But I didn't really learn about higher education itself though until I started teaching. I've never held a tenure-track job, although I've taught in college for 15 years, and currently, by the way, I am teaching again as an adjunct at UNC law where I taught -- that was the last teaching job I held as a full-time professor. So, they've invited me back to teach as an adjunct. So full circle.
Mary Churchill: [00:02:38] I'm just going to ask a couple of follow-ups on that, which is what do you think higher ed is doing well, as a student? You've been a student in all these different areas as well. And, so, where were we doing a really good job and where did we really suck?
Katie Rose Guest Pryal: [00:02:52] Well, let's talk about grad school. In every program -- my master's in creative writing, my law school program and my PhD, which is in English, but the specialty is rhetoric -- I faced serious mental health problems. And if you look at those three programs, you would think they're quite different from one another. I did face serious mental health problems every single time. Before I started grad school, when I was finishing up my undergrad, I had a lot of familial support -- more than most people have probably. And I received full testing for bipolar disorder. I was diagnosed, I had a psychiatrist, and so I had that support at home. But then I just flung myself out into the world and here's what I encountered: Finding a psychiatrist in a strange city who would be willing to see me for a short period of time, who didn't know my medical history, and also who was someone that I trusted, that was super hard. It was really hard.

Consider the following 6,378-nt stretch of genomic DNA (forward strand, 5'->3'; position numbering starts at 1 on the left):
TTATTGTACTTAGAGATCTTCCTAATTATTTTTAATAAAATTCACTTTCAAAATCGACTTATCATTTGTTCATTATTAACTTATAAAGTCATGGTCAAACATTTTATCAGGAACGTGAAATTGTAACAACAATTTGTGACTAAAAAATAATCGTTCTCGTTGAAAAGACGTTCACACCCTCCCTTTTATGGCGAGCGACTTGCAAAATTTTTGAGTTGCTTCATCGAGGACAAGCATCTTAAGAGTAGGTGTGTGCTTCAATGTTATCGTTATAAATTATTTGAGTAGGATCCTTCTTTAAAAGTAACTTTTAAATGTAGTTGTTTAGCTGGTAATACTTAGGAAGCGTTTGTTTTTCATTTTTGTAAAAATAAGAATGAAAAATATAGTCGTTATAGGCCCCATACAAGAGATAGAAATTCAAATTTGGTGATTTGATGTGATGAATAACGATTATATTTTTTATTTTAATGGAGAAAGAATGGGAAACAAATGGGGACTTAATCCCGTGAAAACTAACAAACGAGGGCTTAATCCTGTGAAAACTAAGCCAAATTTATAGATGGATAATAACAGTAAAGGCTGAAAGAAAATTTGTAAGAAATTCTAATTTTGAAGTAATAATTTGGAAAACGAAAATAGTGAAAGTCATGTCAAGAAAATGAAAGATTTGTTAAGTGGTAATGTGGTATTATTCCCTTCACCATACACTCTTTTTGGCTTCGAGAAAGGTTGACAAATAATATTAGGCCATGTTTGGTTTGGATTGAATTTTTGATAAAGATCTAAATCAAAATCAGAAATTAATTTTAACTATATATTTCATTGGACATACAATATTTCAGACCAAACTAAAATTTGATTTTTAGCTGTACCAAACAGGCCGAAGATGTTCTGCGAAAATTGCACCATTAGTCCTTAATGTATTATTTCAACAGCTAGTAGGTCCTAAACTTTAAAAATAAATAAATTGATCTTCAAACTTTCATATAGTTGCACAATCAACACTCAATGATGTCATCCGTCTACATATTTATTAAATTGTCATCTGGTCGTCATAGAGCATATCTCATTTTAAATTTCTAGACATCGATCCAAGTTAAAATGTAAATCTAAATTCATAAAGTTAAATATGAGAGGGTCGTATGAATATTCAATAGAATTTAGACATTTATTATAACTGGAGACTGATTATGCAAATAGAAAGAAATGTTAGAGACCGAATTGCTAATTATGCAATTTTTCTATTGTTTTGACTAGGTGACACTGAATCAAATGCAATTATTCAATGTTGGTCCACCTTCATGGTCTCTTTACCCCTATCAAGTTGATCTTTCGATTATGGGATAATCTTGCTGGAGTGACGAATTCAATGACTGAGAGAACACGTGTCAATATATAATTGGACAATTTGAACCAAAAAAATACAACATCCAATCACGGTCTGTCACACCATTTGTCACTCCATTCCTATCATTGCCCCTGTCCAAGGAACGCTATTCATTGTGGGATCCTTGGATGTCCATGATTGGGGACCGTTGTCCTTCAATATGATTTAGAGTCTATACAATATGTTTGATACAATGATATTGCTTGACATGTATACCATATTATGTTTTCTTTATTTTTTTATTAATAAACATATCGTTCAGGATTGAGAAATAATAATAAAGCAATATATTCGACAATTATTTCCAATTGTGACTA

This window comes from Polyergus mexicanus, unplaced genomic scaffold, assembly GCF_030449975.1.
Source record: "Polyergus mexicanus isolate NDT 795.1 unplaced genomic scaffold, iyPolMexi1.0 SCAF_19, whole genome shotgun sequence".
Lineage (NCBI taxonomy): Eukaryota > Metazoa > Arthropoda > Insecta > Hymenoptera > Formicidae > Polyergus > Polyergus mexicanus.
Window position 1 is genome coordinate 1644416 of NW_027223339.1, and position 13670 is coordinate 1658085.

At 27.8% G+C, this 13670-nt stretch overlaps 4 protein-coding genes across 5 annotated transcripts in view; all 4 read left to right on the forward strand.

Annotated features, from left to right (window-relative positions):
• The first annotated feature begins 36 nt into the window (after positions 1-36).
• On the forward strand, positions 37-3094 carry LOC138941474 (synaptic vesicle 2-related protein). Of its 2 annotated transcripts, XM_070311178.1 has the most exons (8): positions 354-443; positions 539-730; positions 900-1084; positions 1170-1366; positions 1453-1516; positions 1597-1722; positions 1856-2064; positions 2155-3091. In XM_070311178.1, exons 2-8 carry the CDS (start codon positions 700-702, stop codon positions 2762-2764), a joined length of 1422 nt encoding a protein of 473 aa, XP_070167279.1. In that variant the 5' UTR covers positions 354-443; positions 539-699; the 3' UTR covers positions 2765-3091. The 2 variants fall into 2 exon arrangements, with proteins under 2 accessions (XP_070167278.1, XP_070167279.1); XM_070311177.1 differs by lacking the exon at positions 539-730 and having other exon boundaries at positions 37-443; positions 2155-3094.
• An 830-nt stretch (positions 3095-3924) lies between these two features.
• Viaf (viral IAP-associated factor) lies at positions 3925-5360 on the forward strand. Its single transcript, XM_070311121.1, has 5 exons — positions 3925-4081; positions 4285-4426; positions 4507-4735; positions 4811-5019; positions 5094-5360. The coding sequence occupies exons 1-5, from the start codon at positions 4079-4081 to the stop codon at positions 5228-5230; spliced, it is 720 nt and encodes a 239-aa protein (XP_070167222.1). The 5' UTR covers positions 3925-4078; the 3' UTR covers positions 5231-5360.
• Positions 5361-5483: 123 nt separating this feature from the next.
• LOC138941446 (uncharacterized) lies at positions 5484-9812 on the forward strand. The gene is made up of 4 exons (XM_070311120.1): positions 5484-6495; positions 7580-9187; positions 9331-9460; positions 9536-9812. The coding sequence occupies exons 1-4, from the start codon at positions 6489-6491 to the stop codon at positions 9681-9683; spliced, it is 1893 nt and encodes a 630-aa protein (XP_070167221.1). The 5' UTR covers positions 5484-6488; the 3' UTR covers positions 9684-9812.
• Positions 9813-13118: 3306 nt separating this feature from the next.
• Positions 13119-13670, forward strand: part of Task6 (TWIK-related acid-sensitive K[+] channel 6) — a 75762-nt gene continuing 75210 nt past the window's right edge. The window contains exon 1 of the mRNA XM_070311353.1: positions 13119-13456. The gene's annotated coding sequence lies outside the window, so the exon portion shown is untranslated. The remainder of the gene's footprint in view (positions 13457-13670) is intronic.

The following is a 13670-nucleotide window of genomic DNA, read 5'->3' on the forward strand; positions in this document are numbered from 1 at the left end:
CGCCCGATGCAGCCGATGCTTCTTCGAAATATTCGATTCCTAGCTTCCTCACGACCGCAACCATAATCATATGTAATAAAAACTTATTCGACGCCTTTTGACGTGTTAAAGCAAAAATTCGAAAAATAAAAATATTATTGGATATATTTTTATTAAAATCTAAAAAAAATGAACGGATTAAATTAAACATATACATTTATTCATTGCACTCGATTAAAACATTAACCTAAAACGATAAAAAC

During my master's program in creative writing I had to write a full-length work. You know, it's the pressure to work constantly. It caused deep anxiety. There's probably a period of time there where I didn't sleep at all. Looking back now, I don't even know how I survived. And then, during law school, I was extremely depressed. And I also had, I know now, untreated anxiety. And, you know, that's not unusual, of course. And I was, I am prone to that. But one in six law students has been diagnosed with depression while in law school. Nearly 40% are screened positive for anxiety while in law school, and nearly 15% meet the definition for severe anxiety while in law school. Law school is a culture, an environment that creates this. If you come to law school with bipolar disorder and then you get put into this squeeze --
Mary Churchill: [00:04:36] It’s a pressure cooker.
Katie Rose Guest Pryall: [00:04:37] Exactly. And there's not a lot of help. They're doing better now, but when I was in law school 20 years ago, there wasn't a lot of help. If you're a grad student, and then you go into a bunch of visiting professorships, whatever, while attending school and working and attending school, you know, we're itinerant. And so it's hard to establish good relationships with doctors. We have terrible health insurance. And then it's also hard to establish a good system for taking care of yourself. And then no graduate or professional program does a good job of encouraging good self-care or study habits. We're rewarded for overworking. They want you to overwork. They're like, “Oh yes. You know, whoever does the most does the best.” And so, if that's the culture, which it has not course corrected, then no one should be surprised that in every single one of these different environments that I or anyone would encounter psychiatric disability.